2010 Toyota Corolla CE (Bill Petro)

What Car?

Toyota's troubles: should she switch?

Special to The Globe and Mail

Dear Michael and Jeremy:

I need your help fast because I have to make a decision about my Toyota Corolla. The lease is up on my 2007 and I was going to do what I did last time with my 2004: trade it in on a new one.

The lease rates are great and I have not had one problem with either of them. But with all the talk about jammed accelerators and recalls, I'm wondering if I shouldn't lease something else.

It's been the perfect car for me because I work in the suburbs where bus service is terrible. I drive to work every day and need a car I can count on and won't go out of control. So should I switch?

Mae

Cato: Some of the most senior people at Toyota concede that they and the company as a whole could have better handled the current quality and safety issues that have created something of a panic. I could not agree more.

Vaughan: Sure, but that's a public relations matter. Mae is interested in a new Corolla.

And to that, Mae, I say: There may be reasons to switch, but the panic about jammed accelerators isn't one of them. They're still making Corollas with brakes, aren't they?

Cato: What you're saying is that the brakes in any Toyota Corolla will stop the car even if the accelerator is pinned down to the floor.

Vaughan: Besides, Toyota Canada swears they've only had five cases of a "sticky" accelerator and none have caused accidents.

Cato: Whatever Toyota Canada says, you can be sure some class-action lawyer will soon tell you otherwise.

What those lawyers will not tell you is this: If you have a jammed accelerator, do this: hit the brakes as hard as you can and put it into neutral.

You can also switch off the ignition, but I can imagine that in a panic situation that might be trickier to do - at least for some drivers.

And that's the problem here; if a driver panics, he or she might not do any of those things.

Vaughan: As far as the Corolla is concerned, for the moment Toyota has determined that in some cases there has been wear in the accelerator pedal assembly. If the plastic inside the assembly gets worn, it could get sticky - especially if it gets wet and starts to freeze.

So on the recall, the dealer will install a thin little strip of metal about the size of a postage stamp into the worn part of the assembly.

Cato: But there's more to this, Vaughan.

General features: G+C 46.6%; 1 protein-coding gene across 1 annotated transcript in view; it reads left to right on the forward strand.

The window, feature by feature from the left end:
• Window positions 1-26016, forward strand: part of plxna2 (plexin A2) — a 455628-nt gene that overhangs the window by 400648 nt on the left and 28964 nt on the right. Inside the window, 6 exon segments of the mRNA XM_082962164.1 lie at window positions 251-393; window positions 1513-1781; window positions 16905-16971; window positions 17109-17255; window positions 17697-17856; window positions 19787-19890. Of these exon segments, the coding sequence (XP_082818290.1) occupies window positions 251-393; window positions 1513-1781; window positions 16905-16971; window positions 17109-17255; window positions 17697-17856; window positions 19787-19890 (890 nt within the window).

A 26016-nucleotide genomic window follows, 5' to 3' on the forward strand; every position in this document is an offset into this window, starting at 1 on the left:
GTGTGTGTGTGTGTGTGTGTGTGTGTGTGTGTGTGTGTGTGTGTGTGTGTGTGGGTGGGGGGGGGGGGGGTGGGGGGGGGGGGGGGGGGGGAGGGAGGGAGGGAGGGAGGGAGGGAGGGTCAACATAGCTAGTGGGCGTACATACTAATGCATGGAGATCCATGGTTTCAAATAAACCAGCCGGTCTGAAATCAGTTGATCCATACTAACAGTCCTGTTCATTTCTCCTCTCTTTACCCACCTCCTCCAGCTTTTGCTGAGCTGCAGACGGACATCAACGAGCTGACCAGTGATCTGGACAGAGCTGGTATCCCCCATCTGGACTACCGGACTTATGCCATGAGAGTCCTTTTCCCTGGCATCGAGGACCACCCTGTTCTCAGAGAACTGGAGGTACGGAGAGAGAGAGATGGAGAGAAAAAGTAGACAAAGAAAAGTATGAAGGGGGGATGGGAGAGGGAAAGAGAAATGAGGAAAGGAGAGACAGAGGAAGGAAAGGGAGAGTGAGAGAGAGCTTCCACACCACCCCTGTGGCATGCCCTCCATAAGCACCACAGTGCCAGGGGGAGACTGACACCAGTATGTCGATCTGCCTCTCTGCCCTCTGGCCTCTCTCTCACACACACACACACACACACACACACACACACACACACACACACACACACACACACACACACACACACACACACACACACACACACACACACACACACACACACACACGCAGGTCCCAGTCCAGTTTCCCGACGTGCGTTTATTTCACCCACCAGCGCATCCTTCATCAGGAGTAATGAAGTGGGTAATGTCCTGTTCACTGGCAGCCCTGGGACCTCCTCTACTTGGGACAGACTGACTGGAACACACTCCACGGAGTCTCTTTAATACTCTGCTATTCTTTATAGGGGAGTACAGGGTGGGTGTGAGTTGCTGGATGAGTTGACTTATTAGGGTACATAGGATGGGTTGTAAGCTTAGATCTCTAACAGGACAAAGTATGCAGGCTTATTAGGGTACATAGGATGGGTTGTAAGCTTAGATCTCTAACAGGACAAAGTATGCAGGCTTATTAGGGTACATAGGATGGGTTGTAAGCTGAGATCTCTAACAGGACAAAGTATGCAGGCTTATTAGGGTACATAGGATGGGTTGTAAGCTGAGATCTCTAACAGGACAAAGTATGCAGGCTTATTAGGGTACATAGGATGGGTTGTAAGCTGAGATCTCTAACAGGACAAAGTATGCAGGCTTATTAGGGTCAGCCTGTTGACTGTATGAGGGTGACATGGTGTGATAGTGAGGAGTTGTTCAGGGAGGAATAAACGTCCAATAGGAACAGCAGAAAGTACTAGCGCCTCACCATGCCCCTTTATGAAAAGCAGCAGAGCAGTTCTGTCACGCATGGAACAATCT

Today's vehicles like the Corolla have computer-controlled fuel injection - so-called drive-by-wire throttle. This means there's no cable or mechanical linkage between your right foot and the engine.

In a nutshell, the more you put your foot down, the larger the electronic signal the pedal assembly sends to the computer. That computer, known as an ECU or Engine Control Unit, calculates the amount of fuel and ignition timing and a whole bunch of other things to keep the engine running properly.

Vaughan: Right. But what many manufacturers have done for years now is program that ECU with an additional safety measure. That is, if the ECU gets "ON" signals from both the gas pedal and the brake pedal, it believes the brake pedal.

Cato: This is what's commonly referred to as a brake override system.

Vaughan: It's not rocket science; the car maker just tells the computer to do X, not Y - brake, not accelerate. But Toyota issued no such instructions to the computer in their cars that are now being recalled.

Cato: Not yet, at least not in all Toyota's vehicles. Some, but not all.

But years ago, Audi, which is part of the Volkswagen conglomerate, ran into a big "unintended acceleration" scandal in the U.S. media. Audi was eventually proven to have been unfairly attacked in a story on the TV newsmagazine 60 Minutes, but this was just a case of shoddy journalism.

Nevertheless, VW engineers said, alright, let's program the ECU so that this can never happen.

Since that day, brake override has been part of every VW and Audi.



Vaughan: The Corolla isn't the only car that doesn't have this system although they certainly will in the future.

But if you are looking for an alternative, the Nissan Sentra has it and, if that feature really matters to you, then go and test drive the Sentra.

Cato: And because VWs all have brake override, you might want to check out the new Golf. I am suggesting the all-new Golf, not the older City Golf. The new one is just that much better.

Vaughan: Both good alternatives.

Personally, I would say that if you're really happy with your Corolla and with your dealer and with your lease rate, then there's no need to switch over the accelerator issue.

Cato: Remember, the brakes in all Corollas work really well, regardless of what happens with the accelerator or ECU.

Jeremy Cato and Michael Vaughan are co-hosts of Car/Business, which appears Fridays at 8 p.m. on Business News Network and Saturdays at 2 p.m. on CTV.

HOW THEY COMPARE



2010 Toyota Corolla CE

2010 VW Golf 2.5 Trendline

2010 Nissan Sentra 2.0S

Wheelbase (mm)

2,600

2,578

2,685

Length (mm)

4,540

4,201

4,567

Width (mm)

1,760

1,786

1,791

Track (mm)

1,529 front 1,534 rear

1,541 front 1,514 rear

1,519 front 1,544 rear

Engine

1.8-litre, four- cylinder

2.5-litre, five- cylinder

2.0-litre, four- cylinder

Output (hp) (torque)

132 hp128 lb-ft

170 hp177 lb-ft

140 hp147 lb-ft

Transmission

Five-speed manual

Five-speed manual

Six-speed manual

Drive system

Front-wheel-drive

Front-wheel-drive

Front-wheel-drive

Curb weight (kg)

1,235

1,376

1,315

Fuel economy (litres/100 km)

7.5 city 5.6 highway

10.4 city7.0 highway

8.4 city6.4 highway

Base price

$15,460

$21,175

$18,198

SOURCE: CAR MANUFACTURERS